Existence of Positive Root of Positive Real Number/Positive Exponent

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Theorem

Let $x \in \R$ be a real number such that $x > 0$.

Let $n \in \Z$ be an integer such that $n > 0$.


Then there exists a $y \in \R: y \ge 0$ such that $y^n = x$.


Proof 1

Let $f$ be the real function defined on the unbounded closed interval $\hointr 0 \to$ defined by $\map f y = y^n$.

Consider first the case of $n > 0$.

By Strictly Positive Integer Power Function is Unbounded Above:

$\exists q \in \R_{>0}: \map f q \ge x$

Since $x \ge 0$:

$\map f 0 \le x$

By the Intermediate Value Theorem:

$\exists y \in \R: 0 \le y \le q, \map f y = x$

Hence the result has been shown to hold for $n > 0$.

$\blacksquare$


Proof 2

Let $S$ be the set consisting of the positive real numbers $t$ such that $t^n < x$.

Let $t = \dfrac x {1 - x}$.

Then $0 < t < 1$ and so:

$t^n < t < x$

demonstrating that $S \ne \O$.

Let $t_0 = 1 + x$.

Then $t > t_0$ implies $t^n \ge t > x$.

So $t \notin S$.

Hence $t_0$ is an upper bound of $S$.

By the Continuum Property, $S$ has a supremum.


Let $y = \sup S$.

Aiming for a contradiction, suppose $y_n < x$.

Choose $h \in \R$ such that $0 < h < 1$ and such that:

$h < \dfrac {x - y^n} {\paren {1 + y}^n - y^n}$

Let $\dbinom n m$ denote a binomial coefficient.

By the Binomial Theorem, the coefficient of $z^m$ in the expansion of $\paren {1 + z}^n$ is

We have:

\(\displaystyle \paren {y + h}^n\) \(=\) \(\displaystyle y^n + \dbinom n 1 y^{n - 1} h + \dbinom n 2 y^{n - 2} h^2 + \dotsb + \dbinom n n h^n\) Binomial Theorem
\(\displaystyle \) \(\le\) \(\displaystyle y^n + h \paren {\dbinom n 1 y^{n - 1} + \dbinom n 2 y^{n - 2} + \dotsb + \dbinom n n}\) as $0 < h < 1$
\(\displaystyle \) \(=\) \(\displaystyle y^n + h \paren {\paren {1 + y}^n - y^n}\) Binomial Theorem
\(\displaystyle \) \(<\) \(\displaystyle y^n + \paren {x - y^n}\) Definition of $h$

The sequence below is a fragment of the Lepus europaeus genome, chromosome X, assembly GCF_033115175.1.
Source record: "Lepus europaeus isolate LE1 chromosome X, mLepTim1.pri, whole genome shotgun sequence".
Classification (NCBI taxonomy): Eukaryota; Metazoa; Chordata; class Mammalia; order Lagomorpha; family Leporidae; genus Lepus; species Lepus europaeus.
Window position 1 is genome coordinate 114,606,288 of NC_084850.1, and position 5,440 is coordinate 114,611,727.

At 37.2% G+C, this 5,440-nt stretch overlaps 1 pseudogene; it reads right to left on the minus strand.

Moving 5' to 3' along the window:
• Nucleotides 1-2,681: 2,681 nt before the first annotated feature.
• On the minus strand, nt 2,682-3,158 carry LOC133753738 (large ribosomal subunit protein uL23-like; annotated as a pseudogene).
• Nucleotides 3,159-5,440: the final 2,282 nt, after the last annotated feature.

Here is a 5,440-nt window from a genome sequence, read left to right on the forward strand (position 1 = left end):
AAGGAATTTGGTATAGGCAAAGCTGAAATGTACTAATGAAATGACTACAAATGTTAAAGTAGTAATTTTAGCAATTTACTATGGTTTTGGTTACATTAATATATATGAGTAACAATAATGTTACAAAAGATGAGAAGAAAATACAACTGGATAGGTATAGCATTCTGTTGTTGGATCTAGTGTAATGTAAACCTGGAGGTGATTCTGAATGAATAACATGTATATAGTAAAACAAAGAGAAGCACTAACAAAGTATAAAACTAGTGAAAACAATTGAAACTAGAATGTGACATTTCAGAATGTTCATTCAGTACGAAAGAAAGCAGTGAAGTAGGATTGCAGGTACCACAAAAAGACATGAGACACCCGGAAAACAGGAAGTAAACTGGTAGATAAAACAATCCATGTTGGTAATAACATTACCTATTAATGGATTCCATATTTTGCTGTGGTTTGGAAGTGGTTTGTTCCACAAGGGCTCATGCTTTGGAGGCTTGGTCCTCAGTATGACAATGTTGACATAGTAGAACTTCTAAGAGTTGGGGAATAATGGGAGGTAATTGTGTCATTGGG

\(\displaystyle \) \(=\) \(\displaystyle x\)

Thus we have $y + h \in S$, which contradicts the fact that $y$ is an upper bound of $S$.


Aiming for a contradiction, suppose $y^n > x$.

Let $k \in \R$ be chosen such that:

$0 < k < 1$
$k < y$
$k < \dfrac {y^n - x} {\paren {1 + y}^n - y^n}$

Let $t \ge y - k$.

Then:

\(\displaystyle t^n\) \(\ge\) \(\displaystyle \paren {y - k}^n\)
\(\displaystyle \) \(=\) \(\displaystyle y^n - \dbinom n 1 y^{n - 1} h + \dbinom n 2 y^{n - 2} h^2 - \dotsb + \paren {-1} \dbinom n n h^n\) Binomial Theorem
\(\displaystyle \) \(=\) \(\displaystyle y^n - k \paren {\dbinom n 1 y^{n - 1} + \dbinom n 2 y^{n - 2} k - \dotsb + \paren {-1} \dbinom n n k^{n - 1} }\)
\(\displaystyle \) \(\ge\) \(\displaystyle y^n - k \paren {\dbinom n 1 y^{n - 1} + \dbinom n 2 y^{n - 2} + \dotsb + \dbinom n n}\) as $0 < k < 1$
\(\displaystyle \) \(=\) \(\displaystyle y^n - k \paren {\paren {1 + y}^n - y^n}\) Binomial Theorem
\(\displaystyle \) \(>\) \(\displaystyle y^n - \paren {y^n - x}\) Definition of $k$
\(\displaystyle \) \(=\) \(\displaystyle x\)

Thus we have $y - k$ is an upper bound of $S$

This contradicts the fact that $y$ is the supremum of $S$.


It has been shown that both $y^n < x$ and $y^n > x$ lead to a contradiction.

Hence it must be the case that $y^n = x$.


Hence the result.

$\blacksquare$